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Interactive biorobotics

Abstract

What can interactive robots offer to the study of social behaviour? Philosophical reflections about the use of robotic models in animal research have focused so far on methods (including the so-called synthetic method) involving robots which do not interact with the target system. Yet, leading researchers have claimed that interactive robots may constitute powerful experimental tools to study collective behaviour. Can they live up to these epistemic expectations? This question is addressed here by focusing on a particular experimental methodology involving interactive robots which has been often adopted in animal research. This methodology is shown to differ from other robot-supported methods for the study of animal behaviour analysed in the philosophical literature, chiefly including the synthetic method. It is also discussed whether biomimicry (i.e., similarity between the robot and the target animal in behaviour, appearance, and internal mechanisms) and acceptability (i.e., whether or not the robot is accepted as a conspecific by the animal) are necessary for an interactive robot to be sensibly used in animal research according to this method.

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Notes

  1. 1.

    Water tunnels are facilities for observing fish swimming behaviour: water flows in one direction at a controlled velocity, thus reducing relative positional changes of fish swimming in the opposite direction.

  2. 2.

    The terms “mechanism” and “mechanistic model” are used in this article in the sense clarified by the vast contemporary literature on mechanistic modelling and explanation (see Glennan and Illari 2018 for an up-to-date discussion). No further analysis of these concepts is made here, as this article is concerned neither with mechanistic modelling and explanation nor with the role of robots in testing mechanistic models or explanations (a role which, according to some authors, e.g., Cordeschi 2002; Craver 2010, is occasionally assigned to robots and hybrid systems in neuroscience and animal research).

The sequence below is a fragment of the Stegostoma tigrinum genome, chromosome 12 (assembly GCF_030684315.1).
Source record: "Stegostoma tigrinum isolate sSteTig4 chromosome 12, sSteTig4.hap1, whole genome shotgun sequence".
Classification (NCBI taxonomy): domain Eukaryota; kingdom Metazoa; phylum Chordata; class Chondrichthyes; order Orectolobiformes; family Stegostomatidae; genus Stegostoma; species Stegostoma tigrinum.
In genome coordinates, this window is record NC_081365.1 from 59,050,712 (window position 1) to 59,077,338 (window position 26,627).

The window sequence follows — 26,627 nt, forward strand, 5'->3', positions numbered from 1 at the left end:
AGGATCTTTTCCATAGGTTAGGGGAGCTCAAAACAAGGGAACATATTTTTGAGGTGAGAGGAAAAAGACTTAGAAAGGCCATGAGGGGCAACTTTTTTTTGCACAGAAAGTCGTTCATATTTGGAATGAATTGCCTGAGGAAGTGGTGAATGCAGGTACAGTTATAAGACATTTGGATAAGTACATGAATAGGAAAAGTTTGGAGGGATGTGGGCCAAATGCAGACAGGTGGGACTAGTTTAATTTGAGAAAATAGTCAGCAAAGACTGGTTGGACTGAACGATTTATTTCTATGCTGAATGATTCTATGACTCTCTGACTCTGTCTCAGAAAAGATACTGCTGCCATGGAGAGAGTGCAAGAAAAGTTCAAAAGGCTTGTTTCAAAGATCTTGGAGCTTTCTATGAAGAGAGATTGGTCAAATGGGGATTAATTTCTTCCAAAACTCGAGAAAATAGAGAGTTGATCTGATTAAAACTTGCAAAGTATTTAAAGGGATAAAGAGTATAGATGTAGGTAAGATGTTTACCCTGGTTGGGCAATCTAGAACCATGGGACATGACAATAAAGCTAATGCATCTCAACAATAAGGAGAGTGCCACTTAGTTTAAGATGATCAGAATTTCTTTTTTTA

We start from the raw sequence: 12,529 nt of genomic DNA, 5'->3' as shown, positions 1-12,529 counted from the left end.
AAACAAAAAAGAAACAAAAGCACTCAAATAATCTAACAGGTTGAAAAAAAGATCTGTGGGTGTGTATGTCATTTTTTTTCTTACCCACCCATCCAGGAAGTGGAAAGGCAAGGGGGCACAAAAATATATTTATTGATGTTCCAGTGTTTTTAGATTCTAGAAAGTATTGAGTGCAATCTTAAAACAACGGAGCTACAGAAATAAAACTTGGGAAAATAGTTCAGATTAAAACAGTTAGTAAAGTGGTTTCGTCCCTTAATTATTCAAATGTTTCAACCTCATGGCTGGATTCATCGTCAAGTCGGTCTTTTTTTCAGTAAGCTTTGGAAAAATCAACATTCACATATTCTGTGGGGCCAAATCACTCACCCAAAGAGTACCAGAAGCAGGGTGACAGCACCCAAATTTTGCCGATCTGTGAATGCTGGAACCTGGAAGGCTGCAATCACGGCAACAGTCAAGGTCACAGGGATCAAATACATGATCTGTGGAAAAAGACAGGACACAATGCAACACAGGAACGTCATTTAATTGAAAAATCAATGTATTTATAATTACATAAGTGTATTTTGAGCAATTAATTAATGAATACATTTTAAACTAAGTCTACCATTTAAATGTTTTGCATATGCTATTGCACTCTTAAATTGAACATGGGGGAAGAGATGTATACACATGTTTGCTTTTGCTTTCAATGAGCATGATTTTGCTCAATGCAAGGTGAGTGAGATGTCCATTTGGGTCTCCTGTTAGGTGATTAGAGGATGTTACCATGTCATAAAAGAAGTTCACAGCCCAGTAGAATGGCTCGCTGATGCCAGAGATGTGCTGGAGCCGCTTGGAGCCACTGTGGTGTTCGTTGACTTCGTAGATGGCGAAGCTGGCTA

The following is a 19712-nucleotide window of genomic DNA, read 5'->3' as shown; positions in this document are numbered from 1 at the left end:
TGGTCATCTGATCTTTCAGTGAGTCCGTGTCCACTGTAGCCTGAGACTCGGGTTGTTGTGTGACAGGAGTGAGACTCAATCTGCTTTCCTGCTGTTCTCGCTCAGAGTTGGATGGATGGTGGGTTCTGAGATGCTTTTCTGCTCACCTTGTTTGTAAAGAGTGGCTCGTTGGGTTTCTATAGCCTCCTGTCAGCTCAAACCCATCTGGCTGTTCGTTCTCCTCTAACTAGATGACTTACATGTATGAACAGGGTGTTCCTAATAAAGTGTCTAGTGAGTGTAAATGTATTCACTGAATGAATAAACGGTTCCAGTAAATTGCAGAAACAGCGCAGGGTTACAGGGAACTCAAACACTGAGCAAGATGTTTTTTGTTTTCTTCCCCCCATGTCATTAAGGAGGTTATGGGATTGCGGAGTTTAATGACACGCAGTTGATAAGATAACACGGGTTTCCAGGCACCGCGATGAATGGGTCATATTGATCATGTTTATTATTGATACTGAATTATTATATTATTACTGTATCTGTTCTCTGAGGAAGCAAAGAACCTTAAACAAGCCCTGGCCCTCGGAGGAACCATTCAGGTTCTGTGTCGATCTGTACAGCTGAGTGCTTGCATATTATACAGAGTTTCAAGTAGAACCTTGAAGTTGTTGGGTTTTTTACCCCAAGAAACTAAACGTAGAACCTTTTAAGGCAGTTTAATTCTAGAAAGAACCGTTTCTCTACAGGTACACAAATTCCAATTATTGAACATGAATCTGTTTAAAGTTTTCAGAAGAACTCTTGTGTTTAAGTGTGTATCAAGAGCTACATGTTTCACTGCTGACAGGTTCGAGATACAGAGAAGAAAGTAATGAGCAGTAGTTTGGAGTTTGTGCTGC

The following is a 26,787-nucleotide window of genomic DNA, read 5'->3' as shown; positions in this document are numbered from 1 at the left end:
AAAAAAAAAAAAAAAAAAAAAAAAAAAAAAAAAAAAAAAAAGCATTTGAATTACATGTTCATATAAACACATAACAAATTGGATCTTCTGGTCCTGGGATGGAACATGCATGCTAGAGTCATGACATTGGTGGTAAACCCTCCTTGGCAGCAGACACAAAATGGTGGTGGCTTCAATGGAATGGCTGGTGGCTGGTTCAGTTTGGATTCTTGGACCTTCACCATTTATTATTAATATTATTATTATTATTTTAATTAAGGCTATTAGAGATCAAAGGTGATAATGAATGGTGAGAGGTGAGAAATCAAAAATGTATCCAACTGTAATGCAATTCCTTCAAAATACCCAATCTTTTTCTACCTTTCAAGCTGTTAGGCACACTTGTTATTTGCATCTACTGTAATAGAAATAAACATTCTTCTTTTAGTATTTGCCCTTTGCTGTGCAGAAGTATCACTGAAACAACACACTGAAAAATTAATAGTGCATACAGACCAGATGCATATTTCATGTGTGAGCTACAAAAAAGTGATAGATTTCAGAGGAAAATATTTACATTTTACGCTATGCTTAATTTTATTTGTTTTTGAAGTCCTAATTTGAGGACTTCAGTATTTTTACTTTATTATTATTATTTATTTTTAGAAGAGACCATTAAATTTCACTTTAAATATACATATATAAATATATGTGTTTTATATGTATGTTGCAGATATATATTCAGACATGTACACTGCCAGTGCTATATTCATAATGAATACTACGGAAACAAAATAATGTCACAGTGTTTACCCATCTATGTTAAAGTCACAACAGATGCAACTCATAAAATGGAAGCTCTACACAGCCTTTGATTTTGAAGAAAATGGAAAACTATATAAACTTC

3. 3.

    The SM and PO strategies sketched here are akin to explanatory and predictive strategies involving non-robotic, computer simulations of biological and physical phenomena discussed by Weisberg (2013) and Winsberg (2010). A detailed analysis of the SM and PO is beyond the scope of this article (see Datteri 2017 for a more thorough discussion): reference to these strategies is made here only to emphasize the peculiarity of the interactive stimulation strategy relative to more traditional uses of robots in animal research.

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Acknowledgements

The author thanks two anonymous referees for their insightful comments and acknowledges with gratitude the suggestions received at the 2019 Conference of the European Philosophy Association (Geneva), at the 2018 Conference of the Italian Association of Cognitive Science (Genova), and during a seminar held at the Center for Logic, Language and Cognition of the University of Torino in 2018, where previous versions of this paper were presented.

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Correspondence to Edoardo Datteri.

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Datteri, E. Interactive biorobotics. Synthese 198, 7577–7595 (2021). https://doi.org/10.1007/s11229-020-02533-2

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Keywords

  • Philosophy of artificial intelligence
  • Methodology of biorobotics
  • Animal-robot interaction
  • Simulations in robotics
  • Research methodologies in the life sciences